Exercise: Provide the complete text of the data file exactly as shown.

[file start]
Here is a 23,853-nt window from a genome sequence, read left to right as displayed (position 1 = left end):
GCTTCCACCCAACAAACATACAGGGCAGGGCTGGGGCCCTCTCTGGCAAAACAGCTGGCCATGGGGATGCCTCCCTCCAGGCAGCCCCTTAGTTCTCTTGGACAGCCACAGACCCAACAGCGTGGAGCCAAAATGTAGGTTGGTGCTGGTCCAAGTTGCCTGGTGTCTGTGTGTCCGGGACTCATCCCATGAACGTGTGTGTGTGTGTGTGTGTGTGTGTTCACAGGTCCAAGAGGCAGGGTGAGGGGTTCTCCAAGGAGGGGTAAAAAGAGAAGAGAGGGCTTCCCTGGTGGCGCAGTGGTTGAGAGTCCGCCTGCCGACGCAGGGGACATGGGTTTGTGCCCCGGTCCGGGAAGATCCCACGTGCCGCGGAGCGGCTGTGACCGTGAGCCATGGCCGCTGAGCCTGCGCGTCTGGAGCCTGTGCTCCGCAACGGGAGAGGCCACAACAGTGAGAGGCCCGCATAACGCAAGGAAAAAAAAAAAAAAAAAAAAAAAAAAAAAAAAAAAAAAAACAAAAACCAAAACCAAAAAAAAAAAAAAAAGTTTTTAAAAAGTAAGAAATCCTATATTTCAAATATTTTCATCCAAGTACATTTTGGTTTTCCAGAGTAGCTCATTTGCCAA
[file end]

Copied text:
Here is a 23,853-nt window from a genome sequence, read left to right as displayed (position 1 = left end):
GCTTCCACCCAACAAACATACAGGGCAGGGCTGGGGCCCTCTCTGGCAAAACAGCTGGCCATGGGGATGCCTCCCTCCAGGCAGCCCCTTAGTTCTCTTGGACAGCCACAGACCCAACAGCGTGGAGCCAAAATGTAGGTTGGTGCTGGTCCAAGTTGCCTGGTGTCTGTGTGTCCGGGACTCATCCCATGAACGTGTGTGTGTGTGTGTGTGTGTGTGTTCACAGGTCCAAGAGGCAGGGTGAGGGGTTCTCCAAGGAGGGGTAAAAAGAGAAGAGAGGGCTTCCCTGGTGGCGCAGTGGTTGAGAGTCCGCCTGCCGACGCAGGGGACATGGGTTTGTGCCCCGGTCCGGGAAGATCCCACGTGCCGCGGAGCGGCTGTGACCGTGAGCCATGGCCGCTGAGCCTGCGCGTCTGGAGCCTGTGCTCCGCAACGGGAGAGGCCACAACAGTGAGAGGCCCGCATAACGCAAGGAAAAAAAAAAAAAAAAAAAAAAAAAAAAAAAAAAAAAAAACAAAAACCAAAACCAAAAAAAAAAAAAAAAGTTTTTAAAAAGTAAGAAATCCTATATTTCAAATATTTTCATCCAAGTACATTTTGGTTTTCCAGAGTAGCTCATTTGCCAA